Smartest post here so far. It seems that many (including Samsung's designers) are fixated at taking a smart phone and shrinking it to the point where you can attach it to your wrist. At which point it's not usable as a smart phone, doesn't fit on your wrist, and doesn't serve any useful purpose.

      • by mrdogi (82975)

        I have to agree as far as the smartest post so far.

        I was thinking about this over the weekend as I heard about all of these wonderful (planned/hoped-for) things in watches. They talked about joggers using heart rate monitors, etc. I was thinking that a simple blue tooth connection to the phone/hand device to send whatever telemetry. Let that device do the heavy lifting, then as GP said, send back whatever to the display as desired.

        It really seems silly on so many levels to try to pack all of that into on

  • by nanospook (521118) on Sunday September 08, 2013 @10:26AM (#44790037)
    I wouldn't be surprised if the managers at Apple are all so busy watching each other and playing court politics that innovation is dead. Jobs was very vocal and out there about what was good and bad for his company and what he liked and didnt like. I hear the new guy has nothing to say unless hes pissed. Good luck Apple..
    • Ive has been there about 2 decades and has seen what it takes mentally to kill off losers & I see him having the strength to do it.

      I agree with other Slashdot comments that a smart watch needs to be able to work with an iPhone, so you don't have to pick up the phone all the time.

      Unique features might allow NFC to work exchanging contact info and "approvals", instead of cards and cash.

    • I wouldn't be surprised if the managers at Apple are all so busy watching each other and playing court politics that innovation is dead. Jobs was very vocal and out there about what was good and bad for his company and what he liked and didnt like. I hear the new guy has nothing to say unless hes pissed. Good luck Apple..

      Are you confusing Microsoft and Apple here?

      It seems that Tim Cook is quite good at removing people who don't pull their weight for the company.

  • In no particular order:

    • monitors my health
    • provides me with reminders (txt msg, e-mail, calendar, rss feeds, etc)
    • allows me to work my phone remote or be a phone (using audio to work it)
    • can recharge via my proximity (my heat or something)
    • starts my car
    • provides alerts for all security devices
    • can be used to get me somewhere (voice speaking GPS)
    • can listen to music and/or watch a clip
    • allows me to search for things on the internet using audio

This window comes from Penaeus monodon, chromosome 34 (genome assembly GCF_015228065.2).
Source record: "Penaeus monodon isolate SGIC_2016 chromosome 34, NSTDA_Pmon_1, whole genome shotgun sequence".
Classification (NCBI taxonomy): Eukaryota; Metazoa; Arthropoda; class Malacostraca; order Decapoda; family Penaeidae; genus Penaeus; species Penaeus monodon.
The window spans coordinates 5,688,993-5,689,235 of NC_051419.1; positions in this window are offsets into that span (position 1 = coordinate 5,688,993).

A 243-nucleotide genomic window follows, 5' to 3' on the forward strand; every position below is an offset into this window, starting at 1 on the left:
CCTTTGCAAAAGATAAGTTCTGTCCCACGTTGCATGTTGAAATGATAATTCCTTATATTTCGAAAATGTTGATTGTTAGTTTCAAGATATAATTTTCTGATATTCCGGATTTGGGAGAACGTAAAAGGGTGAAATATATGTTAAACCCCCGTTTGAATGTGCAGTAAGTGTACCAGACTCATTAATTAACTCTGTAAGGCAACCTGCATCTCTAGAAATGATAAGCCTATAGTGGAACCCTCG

• can be used instead of a credit card

    Of course, provides time, calendar,

  • How is the current or future generation of iWatches going to be any different than an iPhone/Android phone in a small form factor strapped to your wrist? You'll still need a bluetooth headset to talk/hear the conversation.

    It seems that the iWatch companies are trying to save us 1second of having to dig our phone out of our pocket. They don't look all that attractive compared to a similarly priced watch (mechanical or quartz) and remind me of the calculator watches of the 80s.

  • Right now I'd love a watch as small and light as my simple casio but which vibrates when I have a call. I am tired of my phone ringing when I don't want to it too and when it does ring I miss the call. The Pebble is about everything I want in a smartwatch, though it could be thinner and lighter. Unfortunately unless Pebble gets bought by Google or Google releases a GoogleNow API its not going to work. The next GoogleGlass product could very well be their headset in watch form. If it just provided notif

  • ugh (Score:4, Interesting)

    by nomadic (141991) <nomadicworld@nOSpaM.gmail.com> on Sunday September 08, 2013 @02:16PM (#44791647) Homepage
    "Even Apple"? Apple has never been cutting edge in terms of technology. They're good at physical design and interfaces but they have never really done anything groundbreaking. While you can argue this is an interface issue, while Apple is good at improving them they aren't really good at coming up with innovative new ones.
  • I still think this might just be misdirection on Apple's part.

  • If you look at Apple's product line, their smart watch would probably fit in mainly as an iOS/OS X remote, letting you connect to all of your iTunes-account-connected devices. Apple TV remote (with accelerometer), autologin/unlock within range, notifications from all of your devices aggregated(?), GPS, maybe some way to access Spotlight on all devices and Siri to tie everything together. Apps would mainly use notifications to work with the device. Home automation and security systems could be interesting

  • We glance at a normal watch to see how much time is left, or how late we are. We don't much need to know 'timenow' in numbers. Anything 'digital' has the wrong metaphor.